It is smart to stay clever and alert. It is smart to have an instinctual fear, like knowing that the stove and the sun are both hot and precaution should be taken. But fear based on worry is a paralyzing, take-the-fun-out-of-life type of anxiety that I've often said would keep me locked indoors every day if I would let it. (Except being locked indoors has its own set of what-ifs, so in my less-rational moments I've been known to think it's not even safe anywhere. Leading me to wonder if that is even normal or not.)

Obviously, I could make no promises to Jack, even as upset as he was. The world is as unpredictable as it is scary, and it's not fair. Meaning good people get cancer. And evil abounds. And war happens, and children starve, and injustice is something we see or experience. Our cries of "It's not fair!" seem to bounce off the ceiling as we beg God to intercede, to do something, and then we think He must not care or He must not be strong enough or He must not something. And we worry and doubt and continue the cycle of fear.

I'm with Max. Worry is an option.  An option! Meaning it's not a have-to. It's just that the alternative is so very hard to hold onto. But the way I see it, God has interceded and given us beautiful words of encouragement when we do feel scared.

He knew we would feel that way.

Be strong and courageous. 
Do not be afraid, 
do not be discouraged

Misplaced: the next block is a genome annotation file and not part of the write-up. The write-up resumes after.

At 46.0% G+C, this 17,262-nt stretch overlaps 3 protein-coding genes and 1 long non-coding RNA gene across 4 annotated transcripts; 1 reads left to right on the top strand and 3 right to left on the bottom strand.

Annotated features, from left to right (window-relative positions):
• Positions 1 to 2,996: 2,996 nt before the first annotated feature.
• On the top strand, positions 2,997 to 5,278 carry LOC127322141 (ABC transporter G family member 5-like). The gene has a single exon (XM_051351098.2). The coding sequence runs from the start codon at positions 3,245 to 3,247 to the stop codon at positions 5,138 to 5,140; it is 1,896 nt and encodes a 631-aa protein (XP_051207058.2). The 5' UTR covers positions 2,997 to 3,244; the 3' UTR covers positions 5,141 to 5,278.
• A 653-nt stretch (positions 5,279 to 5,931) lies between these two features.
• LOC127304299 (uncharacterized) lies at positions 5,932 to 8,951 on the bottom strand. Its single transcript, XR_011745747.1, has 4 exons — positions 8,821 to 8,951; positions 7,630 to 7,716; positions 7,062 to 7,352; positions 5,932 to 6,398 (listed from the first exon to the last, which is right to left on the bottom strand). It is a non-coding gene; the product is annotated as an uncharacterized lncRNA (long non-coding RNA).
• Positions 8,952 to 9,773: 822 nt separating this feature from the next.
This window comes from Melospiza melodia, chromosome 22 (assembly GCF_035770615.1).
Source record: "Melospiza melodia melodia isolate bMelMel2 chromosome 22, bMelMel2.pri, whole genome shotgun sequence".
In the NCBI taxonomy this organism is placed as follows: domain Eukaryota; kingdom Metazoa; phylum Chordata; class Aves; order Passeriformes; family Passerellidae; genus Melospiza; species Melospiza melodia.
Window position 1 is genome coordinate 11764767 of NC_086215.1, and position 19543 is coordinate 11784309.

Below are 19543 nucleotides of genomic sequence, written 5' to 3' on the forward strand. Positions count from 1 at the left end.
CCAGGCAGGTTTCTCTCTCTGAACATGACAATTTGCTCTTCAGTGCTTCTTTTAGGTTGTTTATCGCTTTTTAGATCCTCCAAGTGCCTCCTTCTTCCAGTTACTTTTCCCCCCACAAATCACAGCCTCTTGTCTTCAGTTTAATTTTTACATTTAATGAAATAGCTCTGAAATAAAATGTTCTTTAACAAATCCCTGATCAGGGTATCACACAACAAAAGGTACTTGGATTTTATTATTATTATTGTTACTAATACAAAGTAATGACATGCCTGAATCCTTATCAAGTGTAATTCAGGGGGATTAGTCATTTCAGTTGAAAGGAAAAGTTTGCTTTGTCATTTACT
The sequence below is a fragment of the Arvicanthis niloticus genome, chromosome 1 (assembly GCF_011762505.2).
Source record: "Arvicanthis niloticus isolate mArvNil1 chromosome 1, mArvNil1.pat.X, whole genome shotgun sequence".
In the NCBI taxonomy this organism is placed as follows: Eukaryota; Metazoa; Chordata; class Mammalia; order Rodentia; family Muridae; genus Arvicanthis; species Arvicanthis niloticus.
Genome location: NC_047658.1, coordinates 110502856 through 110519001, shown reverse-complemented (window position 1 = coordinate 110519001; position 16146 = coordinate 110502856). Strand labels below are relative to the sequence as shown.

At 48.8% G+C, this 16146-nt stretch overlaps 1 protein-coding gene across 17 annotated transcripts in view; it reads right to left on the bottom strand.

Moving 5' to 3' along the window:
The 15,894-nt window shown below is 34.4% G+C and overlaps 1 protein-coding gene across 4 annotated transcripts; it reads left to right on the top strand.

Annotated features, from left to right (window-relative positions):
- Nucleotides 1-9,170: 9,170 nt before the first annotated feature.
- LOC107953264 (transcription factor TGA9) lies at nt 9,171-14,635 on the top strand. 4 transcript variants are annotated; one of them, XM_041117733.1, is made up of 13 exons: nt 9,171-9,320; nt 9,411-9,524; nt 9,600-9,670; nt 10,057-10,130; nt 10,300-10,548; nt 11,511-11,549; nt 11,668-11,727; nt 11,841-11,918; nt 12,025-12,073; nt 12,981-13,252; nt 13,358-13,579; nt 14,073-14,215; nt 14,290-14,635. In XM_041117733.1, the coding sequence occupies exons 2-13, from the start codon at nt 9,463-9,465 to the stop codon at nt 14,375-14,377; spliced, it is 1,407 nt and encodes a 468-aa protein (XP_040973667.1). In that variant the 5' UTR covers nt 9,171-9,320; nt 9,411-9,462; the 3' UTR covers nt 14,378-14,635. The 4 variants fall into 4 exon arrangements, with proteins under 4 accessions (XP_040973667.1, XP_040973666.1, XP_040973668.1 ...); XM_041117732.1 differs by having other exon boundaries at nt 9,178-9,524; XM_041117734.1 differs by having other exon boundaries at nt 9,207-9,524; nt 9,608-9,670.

for the Lord will be with you wherever you go.
{joshua 1: 9}

For a long time, I didn't even recognize worry for what it was. I just accepted it as a part of life, one of the pitfalls of adulthood. But when I felt like my fear was suffocating the life out of me, I knew everything needed to change. It's hooks had gone too far, and I needed a lifeline. Which I found in the book of Joshua.

It would be ignorant to think that the nation of Israel had any reason to fear the world less than I do. Different fears, yes, but fears none the less. So when I first read the words be strong and courageous, I felt a deep peace in my soul. Do not be afraid. Do not be discouraged. The Lord will be with you wherever you go. Where. Ever. And I grasped that lifeline with all the strength I had, because I knew that worry and anxiety were going to kill me.

I've looked back since then. I wish I didn't but the tendency is still in me, and I worry about sending my kids to school and driving down I-81 and guns and terrorists and wild animals. (There's a bear in the neighborhood. Enough said.) But now when I start to worry, I am aware of it, and I can stop the cycle before it begins.

The other night when Jack was so upset about all the bad stuff that could happen, I asked him if he was ready to play in the All-Star tourney. (He's crazy about baseball, so he is psyched to be playing in the All-Star tourney.) I didn't ask him to get his mind of off serial killers; I asked him because I wanted him to think about the game that he has yet to play. Could he possibly know the outcome of a game that hasn't happened yet? He can do what he can do: practices and good sleep will go a long way in helping him create a better outcome, but there is no way he can know if his team will win or lose. He cannot control the future.

And neither can I. Neither can you. It's hard but necessary for sanity to accept that the future is definitely out of our control. Good choices usually affect an outcome, but they don't control it.

So I told Jack what I have also needed to tell myself: be strong. Be brave. Be courageous. But on the full armor of God to protect yourself. Because the Lord is with you. WHEREVER you go.

In peace I will lie down and sleep
for you alone, Lord,
make me dwell in safety.
{psalm 4:8}